RIAA Demanded Damages From Reincarnated GroovesharkAdded: Wednesday, November 4th, 2015
Category: Recent Headlines Involving File Sharing > Ridiculous Criminal Trials
Tags:ET, p2p, Torrent, Piracy, Peer To Peer, Network, Hackers, Internet, BitTorrent, Google, utorrent, bitcomet, extratorrent, www.extratorrent.cc, 2015
The Recording Industry Association of America asked a federal court to issue a default judgment against the newly emerged clone of the defunct Grooveshark music service. The music industry is asking for more than $13 million in piracy damages and $4 million for willful counterfeiting.
Earlier in 2015, the long running lawsuit between the entertainment industry and Grooveshark came to an end, though a new site was launched just a few days after. Of course, the record labels could not like this development and quickly sued the new service by obtaining a restraining order to prevent domain registrars and hosting companies from offering their services to it. As a result, Namecheap quickly suspended the original domain name, while CloudFlare initially refused to comply, but then was ordered by the court to do so.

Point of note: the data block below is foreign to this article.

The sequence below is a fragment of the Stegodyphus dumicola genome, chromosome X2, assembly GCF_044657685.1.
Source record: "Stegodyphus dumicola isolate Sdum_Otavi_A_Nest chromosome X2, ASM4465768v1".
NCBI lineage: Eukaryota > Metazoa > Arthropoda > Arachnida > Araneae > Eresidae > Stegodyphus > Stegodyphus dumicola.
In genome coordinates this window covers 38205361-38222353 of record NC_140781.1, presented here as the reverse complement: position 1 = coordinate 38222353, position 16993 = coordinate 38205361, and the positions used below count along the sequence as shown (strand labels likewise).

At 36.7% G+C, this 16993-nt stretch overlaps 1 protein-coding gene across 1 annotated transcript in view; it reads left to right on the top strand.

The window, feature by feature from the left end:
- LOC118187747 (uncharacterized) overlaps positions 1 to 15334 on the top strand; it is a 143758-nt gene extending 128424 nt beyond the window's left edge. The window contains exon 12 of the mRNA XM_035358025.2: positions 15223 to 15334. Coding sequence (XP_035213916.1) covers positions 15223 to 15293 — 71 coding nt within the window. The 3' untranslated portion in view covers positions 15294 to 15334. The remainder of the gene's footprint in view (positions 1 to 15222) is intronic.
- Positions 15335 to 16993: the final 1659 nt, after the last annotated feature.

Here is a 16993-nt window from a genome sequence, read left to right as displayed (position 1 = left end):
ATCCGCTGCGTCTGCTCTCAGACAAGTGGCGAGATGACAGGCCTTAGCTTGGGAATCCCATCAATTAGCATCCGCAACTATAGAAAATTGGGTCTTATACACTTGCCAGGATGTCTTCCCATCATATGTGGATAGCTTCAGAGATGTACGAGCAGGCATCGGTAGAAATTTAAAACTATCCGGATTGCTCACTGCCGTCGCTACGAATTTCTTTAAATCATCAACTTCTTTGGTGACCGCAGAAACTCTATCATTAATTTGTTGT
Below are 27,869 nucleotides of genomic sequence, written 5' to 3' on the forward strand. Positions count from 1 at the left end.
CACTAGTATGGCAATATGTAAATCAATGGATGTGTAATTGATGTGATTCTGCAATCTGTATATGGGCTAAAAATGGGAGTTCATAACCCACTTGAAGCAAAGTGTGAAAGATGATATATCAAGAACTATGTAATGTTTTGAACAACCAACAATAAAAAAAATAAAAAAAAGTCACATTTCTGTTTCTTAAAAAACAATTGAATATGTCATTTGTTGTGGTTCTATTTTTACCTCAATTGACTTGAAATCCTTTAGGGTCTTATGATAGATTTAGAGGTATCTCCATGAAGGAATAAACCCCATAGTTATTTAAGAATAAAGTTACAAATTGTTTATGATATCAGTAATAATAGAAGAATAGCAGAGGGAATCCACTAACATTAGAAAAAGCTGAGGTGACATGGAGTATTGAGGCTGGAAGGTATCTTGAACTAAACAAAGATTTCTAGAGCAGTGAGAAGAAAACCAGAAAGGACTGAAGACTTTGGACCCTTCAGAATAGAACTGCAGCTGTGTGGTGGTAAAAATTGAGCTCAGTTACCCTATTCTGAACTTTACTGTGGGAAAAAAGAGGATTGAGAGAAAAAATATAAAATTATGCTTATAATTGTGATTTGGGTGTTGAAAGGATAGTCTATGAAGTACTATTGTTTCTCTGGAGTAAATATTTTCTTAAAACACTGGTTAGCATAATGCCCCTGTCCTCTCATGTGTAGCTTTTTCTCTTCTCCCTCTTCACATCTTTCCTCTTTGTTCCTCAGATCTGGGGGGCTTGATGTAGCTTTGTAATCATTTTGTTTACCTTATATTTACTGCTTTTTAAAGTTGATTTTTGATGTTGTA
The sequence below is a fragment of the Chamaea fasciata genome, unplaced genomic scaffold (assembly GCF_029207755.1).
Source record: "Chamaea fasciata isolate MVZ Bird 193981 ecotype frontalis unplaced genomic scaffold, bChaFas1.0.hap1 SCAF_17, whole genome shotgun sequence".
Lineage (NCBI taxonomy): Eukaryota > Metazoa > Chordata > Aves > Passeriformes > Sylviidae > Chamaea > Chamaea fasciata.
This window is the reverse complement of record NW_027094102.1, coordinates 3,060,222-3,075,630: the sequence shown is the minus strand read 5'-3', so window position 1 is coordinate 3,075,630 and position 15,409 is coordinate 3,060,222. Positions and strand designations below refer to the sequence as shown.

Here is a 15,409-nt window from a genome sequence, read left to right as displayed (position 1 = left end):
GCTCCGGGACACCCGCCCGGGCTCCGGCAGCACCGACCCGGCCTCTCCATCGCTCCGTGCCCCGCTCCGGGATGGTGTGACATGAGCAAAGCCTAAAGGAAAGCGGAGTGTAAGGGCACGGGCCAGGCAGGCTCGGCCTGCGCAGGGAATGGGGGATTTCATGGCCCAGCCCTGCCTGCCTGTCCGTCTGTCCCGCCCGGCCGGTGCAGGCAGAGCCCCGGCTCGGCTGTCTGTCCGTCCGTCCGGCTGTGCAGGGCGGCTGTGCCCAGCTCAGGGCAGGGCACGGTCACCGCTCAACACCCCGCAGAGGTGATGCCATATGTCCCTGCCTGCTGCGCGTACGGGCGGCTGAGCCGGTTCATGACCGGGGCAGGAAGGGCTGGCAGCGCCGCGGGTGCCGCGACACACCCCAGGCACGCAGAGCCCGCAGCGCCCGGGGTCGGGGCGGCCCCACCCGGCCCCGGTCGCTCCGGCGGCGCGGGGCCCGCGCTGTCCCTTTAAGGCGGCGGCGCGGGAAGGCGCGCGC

At the same time, the reincarnation of Grooveshark wasn’t giving up and continued to operate under new domain names. In response, the RIAA asked a New York federal court to issue a default judgment against the website’s operator, describing the service as a copyright-infringing operation using the well-known Grooveshark brand to lure back former users. It actually succeeded in this, because the website was widely covered in the press, but with the music labels controlling Grooveshark’s trademarks, the RIAA only got more legal ammunition.
The music labels claimed that the new website stole Grooveshark marks and identical graphical elements. Besides, the RIAA also accused the new website of distributing lots of copyrighted music without permission, listing 89 tracks as evidence and asking for the maximum statutory damages for each case of their rights violation. Overall, the claimed damage amounted to a massive $13,350,000.
Moreover, the RIAA is asking for $4 million for willful counterfeiting of Grooveshark marks and another $400,000 for cybersquatting, by registering 4 Grooveshark domain names in bad faith.
On top of that, the record labels has asked the court to transfer the 4 Grooveshark domain names under their control so they can’t be used for any infringing actions anymore. Thus far, it is not clear whether the industry will win the case, especially after the operator of the new Grooveshark has not showed up in court.
Thanks to TorrentFreak for providing the source of the article.
Wednesday, November 4th, 2015No comments
Most Popular Stories